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5. How can the growing demand for water be met?

  • 5.1 Intercepting, diverting, storing and transferring water
  • 5.2 Water re-use
  • 5.3 Desalination

The response to the growing demand for water has focused on compensating for natural variability and improving the quality and quantity available.

In dry regions, new ways to meet demand—such as desalination, re-use, replenishment of underground water, and transfer between river basins – are complementing conservation methods that have been in use for a long time.

In regions where water is more abundant it was often assumed that shortages could be overcome and that pollution or damage to ecosystems could be undone. It was not generally expected that human activities would deplete water resources and endanger ecosystems as much as they have. Consequently, some of the same practices used in dry regions are now being adopted in those with sufficient water.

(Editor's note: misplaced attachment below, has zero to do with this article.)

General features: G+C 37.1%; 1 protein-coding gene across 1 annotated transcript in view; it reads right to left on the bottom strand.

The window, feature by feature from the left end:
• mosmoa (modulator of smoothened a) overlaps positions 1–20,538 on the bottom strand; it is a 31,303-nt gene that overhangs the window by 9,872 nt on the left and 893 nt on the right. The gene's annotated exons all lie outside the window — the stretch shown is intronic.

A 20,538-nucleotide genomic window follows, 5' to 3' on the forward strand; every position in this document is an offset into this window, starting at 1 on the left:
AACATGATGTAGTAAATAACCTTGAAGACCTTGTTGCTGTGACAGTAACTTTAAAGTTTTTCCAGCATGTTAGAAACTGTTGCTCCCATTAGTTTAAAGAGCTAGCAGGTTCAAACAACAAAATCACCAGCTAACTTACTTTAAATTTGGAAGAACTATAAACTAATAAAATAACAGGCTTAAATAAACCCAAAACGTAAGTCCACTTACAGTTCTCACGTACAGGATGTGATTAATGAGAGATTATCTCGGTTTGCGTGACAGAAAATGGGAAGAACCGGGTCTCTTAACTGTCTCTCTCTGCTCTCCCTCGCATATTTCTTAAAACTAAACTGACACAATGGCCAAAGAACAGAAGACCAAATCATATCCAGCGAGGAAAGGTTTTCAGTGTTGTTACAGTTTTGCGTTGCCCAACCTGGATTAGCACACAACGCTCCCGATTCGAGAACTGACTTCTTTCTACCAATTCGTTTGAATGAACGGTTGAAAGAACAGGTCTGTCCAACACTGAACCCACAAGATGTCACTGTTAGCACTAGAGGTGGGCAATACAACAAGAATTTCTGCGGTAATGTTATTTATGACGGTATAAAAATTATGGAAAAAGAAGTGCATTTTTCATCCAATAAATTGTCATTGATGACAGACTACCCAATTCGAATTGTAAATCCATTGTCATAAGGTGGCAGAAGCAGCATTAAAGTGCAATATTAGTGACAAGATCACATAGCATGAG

Awareness of the relationship between water resources and ecosystem health has increased recently, and there has been a growing focus on how the condition in a river, wetland or coastal zone supports economic development and poverty alleviation. More...

5.1 Intercepting, diverting, storing and transferring water

5.1.1 People have been collecting rainwater for thousands of years – for example in Palestine, Greece, Rome, and South Asia. In India, rainwater has recently been used to replenish underground water. This technique is inexpensive and can be implemented locally. Larger projects have also been carried out to increase infiltration into the ground in areas where deforestation has reduced the availability of water. More...

5.1.2 Diverting surface water into basins and pits to increase infiltration into the ground can reduce evaporation, help replenish groundwater aquifers, and improve the quality of water. This practice is used in the Middle East and the Mediterranean. Runoff is collected and diverted in a variety of ways. Some methods reduce the need to treat the water.